The United States Department of Agriculture recently issued a Food Desert Locator map. What the heck does that mean?
According to the USDA, a food desert is defined as: “as a low-income census tract where a substantial number or share of residents has low access to a supermarket or large grocery store:
“To qualify as a ‘low-income community,’ a census tract must have either: 1) a poverty rate of 20 percent or higher, OR 2) a median family income at or below 80 percent of the census tract’s median family income;
“To qualify as a ‘low-access community,’ at least 500 people and/or at least 33 percent of the census tract’s population must reside more than one mile from a supermarket or large grocery store (for rural census tracts, the distance is more than 10 miles).”
Curious, I wanted to check out my city on the map (you can check out yours here, too,). The big picture looks nice for southeastern Nebraska. Zoom in, though, and things change.
Omaha has sections of the city lacking in access to a large grocery store, notably in north Omaha, some midtown locations and south of the city in Bellevue.
Why does it matter? Everywhere these days, you hear about the need to eat healthier, to prepare your own meals and rely less on packaged goods. How can a person do that without access to nutritious foods?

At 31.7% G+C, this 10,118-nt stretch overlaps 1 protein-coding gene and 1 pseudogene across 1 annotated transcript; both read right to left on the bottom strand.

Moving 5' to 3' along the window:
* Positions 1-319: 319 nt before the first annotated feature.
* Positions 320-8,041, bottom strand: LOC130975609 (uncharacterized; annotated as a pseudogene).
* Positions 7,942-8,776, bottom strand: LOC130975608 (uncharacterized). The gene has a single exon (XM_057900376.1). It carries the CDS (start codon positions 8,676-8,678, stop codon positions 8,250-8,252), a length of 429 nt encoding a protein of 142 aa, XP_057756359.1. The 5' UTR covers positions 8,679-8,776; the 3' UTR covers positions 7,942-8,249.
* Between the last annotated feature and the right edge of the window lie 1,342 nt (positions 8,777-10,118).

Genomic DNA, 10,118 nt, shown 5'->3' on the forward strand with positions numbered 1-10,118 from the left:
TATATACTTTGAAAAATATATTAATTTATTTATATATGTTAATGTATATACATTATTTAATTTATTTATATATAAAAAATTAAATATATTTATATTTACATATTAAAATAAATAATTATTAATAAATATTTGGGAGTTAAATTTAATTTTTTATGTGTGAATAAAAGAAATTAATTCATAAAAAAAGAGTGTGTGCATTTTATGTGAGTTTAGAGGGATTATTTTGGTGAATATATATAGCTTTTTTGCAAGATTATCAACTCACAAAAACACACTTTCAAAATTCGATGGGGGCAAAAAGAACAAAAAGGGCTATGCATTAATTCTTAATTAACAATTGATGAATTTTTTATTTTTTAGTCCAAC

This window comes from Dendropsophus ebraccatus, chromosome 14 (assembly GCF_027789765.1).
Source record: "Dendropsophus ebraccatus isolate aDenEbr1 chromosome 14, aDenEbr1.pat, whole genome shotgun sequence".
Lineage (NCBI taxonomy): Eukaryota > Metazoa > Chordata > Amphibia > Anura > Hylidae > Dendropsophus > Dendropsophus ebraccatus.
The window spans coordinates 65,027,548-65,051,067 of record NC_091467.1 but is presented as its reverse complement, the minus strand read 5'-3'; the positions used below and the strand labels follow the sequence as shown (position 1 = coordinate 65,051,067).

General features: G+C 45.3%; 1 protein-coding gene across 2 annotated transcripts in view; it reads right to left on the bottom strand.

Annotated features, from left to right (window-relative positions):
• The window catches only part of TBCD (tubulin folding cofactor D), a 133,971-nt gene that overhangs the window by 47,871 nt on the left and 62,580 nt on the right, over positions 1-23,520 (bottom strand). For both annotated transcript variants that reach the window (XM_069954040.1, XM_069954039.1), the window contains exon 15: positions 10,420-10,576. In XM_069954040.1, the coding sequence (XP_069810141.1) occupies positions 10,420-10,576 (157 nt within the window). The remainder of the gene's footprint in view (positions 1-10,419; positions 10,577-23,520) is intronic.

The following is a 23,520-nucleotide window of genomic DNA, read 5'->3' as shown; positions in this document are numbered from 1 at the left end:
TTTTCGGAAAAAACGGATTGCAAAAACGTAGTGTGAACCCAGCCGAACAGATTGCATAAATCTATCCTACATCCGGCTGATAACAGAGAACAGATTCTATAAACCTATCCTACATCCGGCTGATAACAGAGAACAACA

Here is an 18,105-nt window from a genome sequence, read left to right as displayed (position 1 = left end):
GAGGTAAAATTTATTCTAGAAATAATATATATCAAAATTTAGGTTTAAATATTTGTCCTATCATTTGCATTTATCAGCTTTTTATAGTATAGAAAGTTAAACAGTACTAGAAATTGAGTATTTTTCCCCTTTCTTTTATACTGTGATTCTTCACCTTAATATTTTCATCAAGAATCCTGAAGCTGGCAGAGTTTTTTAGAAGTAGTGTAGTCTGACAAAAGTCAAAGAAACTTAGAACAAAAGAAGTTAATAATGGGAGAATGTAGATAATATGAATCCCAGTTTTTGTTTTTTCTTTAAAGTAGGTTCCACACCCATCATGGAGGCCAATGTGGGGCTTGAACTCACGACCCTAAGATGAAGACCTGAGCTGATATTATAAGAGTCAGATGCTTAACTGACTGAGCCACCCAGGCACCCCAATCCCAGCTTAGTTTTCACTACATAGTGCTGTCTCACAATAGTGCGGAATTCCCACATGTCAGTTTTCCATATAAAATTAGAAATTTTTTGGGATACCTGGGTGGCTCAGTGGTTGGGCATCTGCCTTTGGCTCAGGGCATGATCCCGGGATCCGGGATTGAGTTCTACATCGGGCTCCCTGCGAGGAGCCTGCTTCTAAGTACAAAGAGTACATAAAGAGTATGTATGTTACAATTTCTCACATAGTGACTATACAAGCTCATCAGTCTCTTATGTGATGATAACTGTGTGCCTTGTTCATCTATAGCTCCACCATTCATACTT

And it’s not just about access to nutritious foods – I’ve seen gas stations sell bananas, after all – it’s about making these kinds of foods affordable.
So, what is being done to address this problem? According to the USDA website on food deserts: Part of the First Lady’s “Let’s Move!” initiative, the proposed Healthy Food Financing Initiative will expand the availability of nutritious food to food deserts – low-income communities without ready access to healthy and affordable food – by developing and equipping grocery stores, small retailers, corner stores and farmers markets with fresh and healthy food. The HFFI is a partnership between the Treasury Department, Health and Human Services, and the Agriculture Department (USDA).
To me, prevention (eating healthier, being active) is much cheaper and better than treatment. What are your thoughts on this?